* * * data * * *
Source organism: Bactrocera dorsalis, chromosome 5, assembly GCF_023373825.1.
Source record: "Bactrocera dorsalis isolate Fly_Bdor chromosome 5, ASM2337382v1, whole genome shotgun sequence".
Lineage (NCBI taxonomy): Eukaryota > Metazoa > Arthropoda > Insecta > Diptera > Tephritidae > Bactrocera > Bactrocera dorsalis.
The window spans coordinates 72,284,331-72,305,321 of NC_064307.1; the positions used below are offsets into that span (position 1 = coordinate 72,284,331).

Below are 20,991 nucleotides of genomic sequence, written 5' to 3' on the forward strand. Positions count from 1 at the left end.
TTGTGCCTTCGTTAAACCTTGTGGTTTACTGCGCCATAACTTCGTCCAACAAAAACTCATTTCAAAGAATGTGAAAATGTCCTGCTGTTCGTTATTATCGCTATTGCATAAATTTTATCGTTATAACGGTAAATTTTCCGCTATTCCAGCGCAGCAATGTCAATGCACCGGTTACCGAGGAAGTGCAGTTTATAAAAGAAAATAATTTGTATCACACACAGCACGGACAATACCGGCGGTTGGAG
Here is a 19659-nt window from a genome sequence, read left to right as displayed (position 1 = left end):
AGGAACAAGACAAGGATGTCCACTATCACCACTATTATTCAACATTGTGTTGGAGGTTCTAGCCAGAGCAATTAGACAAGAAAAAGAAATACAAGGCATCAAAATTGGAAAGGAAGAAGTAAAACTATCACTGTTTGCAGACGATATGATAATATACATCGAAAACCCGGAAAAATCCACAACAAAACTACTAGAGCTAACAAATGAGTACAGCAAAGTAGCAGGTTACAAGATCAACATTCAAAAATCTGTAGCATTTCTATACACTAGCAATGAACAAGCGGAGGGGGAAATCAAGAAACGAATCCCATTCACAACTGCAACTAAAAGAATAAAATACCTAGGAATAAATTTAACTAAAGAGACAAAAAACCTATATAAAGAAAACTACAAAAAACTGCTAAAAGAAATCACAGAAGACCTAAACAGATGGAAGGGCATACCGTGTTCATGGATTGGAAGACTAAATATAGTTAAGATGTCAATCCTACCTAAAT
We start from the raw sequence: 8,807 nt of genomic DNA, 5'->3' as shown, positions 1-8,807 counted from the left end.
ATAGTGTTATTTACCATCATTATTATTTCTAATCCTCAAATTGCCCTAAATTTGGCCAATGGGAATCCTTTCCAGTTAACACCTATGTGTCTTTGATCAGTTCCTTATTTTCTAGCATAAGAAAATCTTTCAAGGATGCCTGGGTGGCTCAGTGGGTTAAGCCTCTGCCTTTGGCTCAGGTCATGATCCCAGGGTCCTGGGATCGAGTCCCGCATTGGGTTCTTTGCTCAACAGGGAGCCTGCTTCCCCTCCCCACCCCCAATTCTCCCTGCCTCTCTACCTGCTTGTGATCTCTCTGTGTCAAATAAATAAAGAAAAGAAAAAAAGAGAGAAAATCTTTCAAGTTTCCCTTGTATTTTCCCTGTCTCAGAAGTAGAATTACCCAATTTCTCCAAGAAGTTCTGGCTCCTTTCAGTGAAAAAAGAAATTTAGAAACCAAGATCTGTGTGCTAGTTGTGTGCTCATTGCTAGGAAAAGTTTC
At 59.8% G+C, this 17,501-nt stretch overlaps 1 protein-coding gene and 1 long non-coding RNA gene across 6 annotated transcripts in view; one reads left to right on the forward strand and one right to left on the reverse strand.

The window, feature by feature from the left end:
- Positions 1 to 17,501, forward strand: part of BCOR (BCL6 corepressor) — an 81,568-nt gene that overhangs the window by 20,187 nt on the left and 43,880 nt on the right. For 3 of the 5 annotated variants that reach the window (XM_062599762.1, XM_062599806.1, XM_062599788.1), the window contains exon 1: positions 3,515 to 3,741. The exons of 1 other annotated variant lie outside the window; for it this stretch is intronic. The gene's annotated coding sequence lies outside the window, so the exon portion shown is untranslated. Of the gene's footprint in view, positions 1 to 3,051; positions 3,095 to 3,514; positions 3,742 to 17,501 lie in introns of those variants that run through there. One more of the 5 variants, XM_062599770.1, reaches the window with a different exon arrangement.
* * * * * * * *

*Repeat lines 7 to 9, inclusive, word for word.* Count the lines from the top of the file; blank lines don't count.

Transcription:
Here is a 19659-nt window from a genome sequence, read left to right as displayed (position 1 = left end):
AGGAACAAGACAAGGATGTCCACTATCACCACTATTATTCAACATTGTGTTGGAGGTTCTAGCCAGAGCAATTAGACAAGAAAAAGAAATACAAGGCATCAAAATTGGAAAGGAAGAAGTAAAACTATCACTGTTTGCAGACGATATGATAATATACATCGAAAACCCGGAAAAATCCACAACAAAACTACTAGAGCTAACAAATGAGTACAGCAAAGTAGCAGGTTACAAGATCAACATTCAAAAATCTGTAGCATTTCTATACACTAGCAATGAACAAGCGGAGGGGGAAATCAAGAAACGAATCCCATTCACAACTGCAACTAAAAGAATAAAATACCTAGGAATAAATTTAACTAAAGAGACAAAAAACCTATATAAAGAAAACTACAAAAAACTGCTAAAAGAAATCACAGAAGACCTAAACAGATGGAAGGGCATACCGTGTTCATGGATTGGAAGACTAAATATAGTTAAGATGTCAATCCTACCTAAAT
We start from the raw sequence: 8,807 nt of genomic DNA, 5'->3' as shown, positions 1-8,807 counted from the left end.